The idea that the Yogasūtra (henceforth YS) and the Yogabhāṣya (henceforth YBh) are not two distinct texts has been discussed for the first way in a systematic way by Johannes Bronkhorst in 1985 (“Patañjali and the Yoga Sūtras”, Studien zur Indologie und Iranistik). Philipp Maas in his published PhD thesis (Maas 2006) examined it again and Philipp Maas in his contribution to Eli Franco’s Periodization and Historiography of Indian Philosophy (2013) dealt with it again in greater detail.
Bronkhorst suggested that the Yogasūtras have been assembled by the author of the Bhāṣya (“the sūtras were brought together by the author of the Yogabhāṣya“, p. 17), who might have added further sūtras to the lore of transmitted ones and mentions among his evidences the fact that the YS 1.21–23 have an unforced interpretation which has been violated by the author of the Bhāṣya (who, then, evidently took pre-existing sūtras and provided them with a new context and a new interpretation). Accordingly, Bronkhorst suggests that “the available evidence points to two persons, Patañjali [as author of the YS] and Vindhyavāsin [as author of the Bhāṣya]” (p. 18). A large part of Bronkhorst 1985, in fact, points to the reconstruction of the theoretical background of YS and YBh and connects it with Sāṅkhya teachings.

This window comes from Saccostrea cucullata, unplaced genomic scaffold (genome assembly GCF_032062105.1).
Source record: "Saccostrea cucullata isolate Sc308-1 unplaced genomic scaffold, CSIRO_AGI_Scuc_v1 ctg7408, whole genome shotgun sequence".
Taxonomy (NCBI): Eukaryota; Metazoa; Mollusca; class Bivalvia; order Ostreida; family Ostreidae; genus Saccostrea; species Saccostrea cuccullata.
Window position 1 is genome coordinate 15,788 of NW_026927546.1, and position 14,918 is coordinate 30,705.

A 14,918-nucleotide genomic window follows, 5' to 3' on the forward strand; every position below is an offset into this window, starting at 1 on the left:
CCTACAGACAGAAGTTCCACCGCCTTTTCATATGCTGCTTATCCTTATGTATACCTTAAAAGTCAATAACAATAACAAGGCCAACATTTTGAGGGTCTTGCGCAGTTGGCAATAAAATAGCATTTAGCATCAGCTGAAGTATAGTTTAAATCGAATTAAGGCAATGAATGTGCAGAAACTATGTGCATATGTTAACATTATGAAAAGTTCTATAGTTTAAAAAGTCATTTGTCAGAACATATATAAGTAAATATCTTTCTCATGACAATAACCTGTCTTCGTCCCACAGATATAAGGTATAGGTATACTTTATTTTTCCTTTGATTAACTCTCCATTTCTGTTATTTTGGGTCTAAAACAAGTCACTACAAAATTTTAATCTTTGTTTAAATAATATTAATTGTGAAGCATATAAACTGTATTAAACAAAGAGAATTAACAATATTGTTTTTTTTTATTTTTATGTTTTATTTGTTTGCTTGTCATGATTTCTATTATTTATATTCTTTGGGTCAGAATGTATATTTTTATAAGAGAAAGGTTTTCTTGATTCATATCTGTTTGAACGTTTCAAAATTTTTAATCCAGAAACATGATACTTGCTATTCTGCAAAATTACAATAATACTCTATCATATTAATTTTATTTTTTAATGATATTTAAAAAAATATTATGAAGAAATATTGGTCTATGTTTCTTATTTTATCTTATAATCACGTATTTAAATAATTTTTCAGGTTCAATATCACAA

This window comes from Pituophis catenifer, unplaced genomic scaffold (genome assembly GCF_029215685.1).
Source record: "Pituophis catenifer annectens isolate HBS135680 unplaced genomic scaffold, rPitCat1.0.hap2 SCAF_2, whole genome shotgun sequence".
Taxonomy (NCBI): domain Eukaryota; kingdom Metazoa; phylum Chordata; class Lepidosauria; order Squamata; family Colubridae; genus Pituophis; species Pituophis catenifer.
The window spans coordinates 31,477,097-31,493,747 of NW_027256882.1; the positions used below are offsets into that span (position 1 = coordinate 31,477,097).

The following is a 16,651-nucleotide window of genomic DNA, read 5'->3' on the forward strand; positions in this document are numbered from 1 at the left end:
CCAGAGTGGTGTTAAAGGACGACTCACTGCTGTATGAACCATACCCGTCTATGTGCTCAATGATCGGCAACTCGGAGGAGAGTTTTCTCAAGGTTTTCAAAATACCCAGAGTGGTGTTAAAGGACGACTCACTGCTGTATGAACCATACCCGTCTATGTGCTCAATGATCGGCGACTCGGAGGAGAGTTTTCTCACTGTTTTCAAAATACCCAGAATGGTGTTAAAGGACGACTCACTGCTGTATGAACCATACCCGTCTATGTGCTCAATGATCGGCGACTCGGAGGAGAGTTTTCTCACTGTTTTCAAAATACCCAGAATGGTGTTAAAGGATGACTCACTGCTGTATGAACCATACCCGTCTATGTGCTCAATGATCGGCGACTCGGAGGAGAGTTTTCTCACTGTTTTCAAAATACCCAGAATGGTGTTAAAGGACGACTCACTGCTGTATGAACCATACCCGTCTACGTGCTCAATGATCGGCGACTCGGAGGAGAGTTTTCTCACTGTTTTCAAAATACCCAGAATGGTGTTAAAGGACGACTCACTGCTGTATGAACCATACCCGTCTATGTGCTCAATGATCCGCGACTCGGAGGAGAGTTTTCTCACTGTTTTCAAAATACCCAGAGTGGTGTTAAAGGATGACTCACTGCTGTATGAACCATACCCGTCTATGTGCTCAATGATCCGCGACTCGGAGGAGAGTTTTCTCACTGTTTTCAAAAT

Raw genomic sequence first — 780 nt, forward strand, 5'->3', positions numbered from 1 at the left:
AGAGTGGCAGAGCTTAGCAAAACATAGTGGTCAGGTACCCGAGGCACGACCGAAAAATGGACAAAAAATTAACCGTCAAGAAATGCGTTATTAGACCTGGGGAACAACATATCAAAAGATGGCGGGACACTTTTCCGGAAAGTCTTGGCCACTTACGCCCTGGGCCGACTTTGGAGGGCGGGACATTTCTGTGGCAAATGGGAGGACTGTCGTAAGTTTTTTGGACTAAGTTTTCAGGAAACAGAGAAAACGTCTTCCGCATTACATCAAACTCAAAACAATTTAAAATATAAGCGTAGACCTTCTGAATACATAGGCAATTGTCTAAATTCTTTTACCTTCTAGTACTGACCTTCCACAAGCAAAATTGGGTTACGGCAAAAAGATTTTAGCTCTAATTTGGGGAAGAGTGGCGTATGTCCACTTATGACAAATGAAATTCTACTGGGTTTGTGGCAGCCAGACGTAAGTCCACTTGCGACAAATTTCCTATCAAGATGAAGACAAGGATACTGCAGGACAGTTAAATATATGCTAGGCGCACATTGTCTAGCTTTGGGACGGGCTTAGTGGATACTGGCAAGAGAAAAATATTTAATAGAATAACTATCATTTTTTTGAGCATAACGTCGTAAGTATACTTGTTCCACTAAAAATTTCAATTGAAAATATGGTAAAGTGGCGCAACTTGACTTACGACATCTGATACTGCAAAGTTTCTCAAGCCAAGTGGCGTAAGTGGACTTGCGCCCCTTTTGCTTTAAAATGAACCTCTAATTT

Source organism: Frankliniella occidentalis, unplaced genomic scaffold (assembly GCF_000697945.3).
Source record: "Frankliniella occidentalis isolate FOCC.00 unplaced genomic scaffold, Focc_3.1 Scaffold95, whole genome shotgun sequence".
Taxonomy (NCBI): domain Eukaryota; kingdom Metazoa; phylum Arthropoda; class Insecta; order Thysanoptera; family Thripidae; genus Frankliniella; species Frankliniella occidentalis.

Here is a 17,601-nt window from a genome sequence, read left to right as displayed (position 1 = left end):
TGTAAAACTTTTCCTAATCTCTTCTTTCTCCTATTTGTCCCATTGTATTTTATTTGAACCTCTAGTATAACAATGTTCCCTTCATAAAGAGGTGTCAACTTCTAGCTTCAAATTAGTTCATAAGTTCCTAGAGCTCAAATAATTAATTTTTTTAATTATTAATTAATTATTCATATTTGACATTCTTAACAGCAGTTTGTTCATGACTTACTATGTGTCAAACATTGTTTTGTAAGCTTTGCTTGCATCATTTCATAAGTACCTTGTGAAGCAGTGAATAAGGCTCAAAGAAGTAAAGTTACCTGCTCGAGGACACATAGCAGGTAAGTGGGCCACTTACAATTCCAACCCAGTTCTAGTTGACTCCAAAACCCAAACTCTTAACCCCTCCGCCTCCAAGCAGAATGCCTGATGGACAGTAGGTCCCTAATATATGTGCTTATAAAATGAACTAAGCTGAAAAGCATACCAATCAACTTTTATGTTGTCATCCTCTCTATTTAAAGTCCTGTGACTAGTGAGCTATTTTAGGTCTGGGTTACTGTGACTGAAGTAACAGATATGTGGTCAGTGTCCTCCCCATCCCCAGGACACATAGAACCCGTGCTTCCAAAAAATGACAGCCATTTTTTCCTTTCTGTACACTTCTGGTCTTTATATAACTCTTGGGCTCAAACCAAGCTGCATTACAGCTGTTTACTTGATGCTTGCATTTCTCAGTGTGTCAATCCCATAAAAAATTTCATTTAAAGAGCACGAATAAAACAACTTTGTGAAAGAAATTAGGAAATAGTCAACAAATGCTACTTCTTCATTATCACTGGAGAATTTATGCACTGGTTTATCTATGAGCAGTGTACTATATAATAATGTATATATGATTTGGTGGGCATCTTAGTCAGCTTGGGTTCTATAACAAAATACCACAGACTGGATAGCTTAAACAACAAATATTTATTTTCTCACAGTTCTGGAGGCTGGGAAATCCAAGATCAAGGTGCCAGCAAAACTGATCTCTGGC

Maas, seems to push the thesis further and maintains that the only text whose existence can be reconstructed is the Pātañjala Yogaśāstra (henceforth PYŚ, as in Maas 2013), already including sūtra and bhāṣya (to be understood not as “different literary genres but compositional elements of scholarly works (śāstra)”, p. 65). In the case of YS 1.2, 1.41 and 2.23, Maas suggests that the fact that they are introduced with the perfect tense pravavṛte instead of the usual present passive might be a hint of the fact that these sūtras were older. Noteworthy is also the fact that Maas uses a different set of arguments than the ones used by Bronkhorst 1985. In harmony with his textual critical interests, Maas picks out manuscript evidences, such as the lack of an independent transmission of the YS, which are only transmitted together with the YBh, the lack of a consistent marking of the sūtras in the manuscripts, and the colophons, which are not present separately for the YS part and which mention the “YBh” of Vyāsa only “in a few manuscripts of limited stemmatic relevance” (p. 58).
A very interesting way to validate Maas’ arguments would be, thus, to test them against the evidence of the other philosophical sūtras. Are not they also only transmitted within their Bhāṣya? And how do their colophons look like? Are the sūtras marked in manuscripts? I only know a little bit about the Mīmāṃsā– and Nyāyasūtra and have no information about their colophons.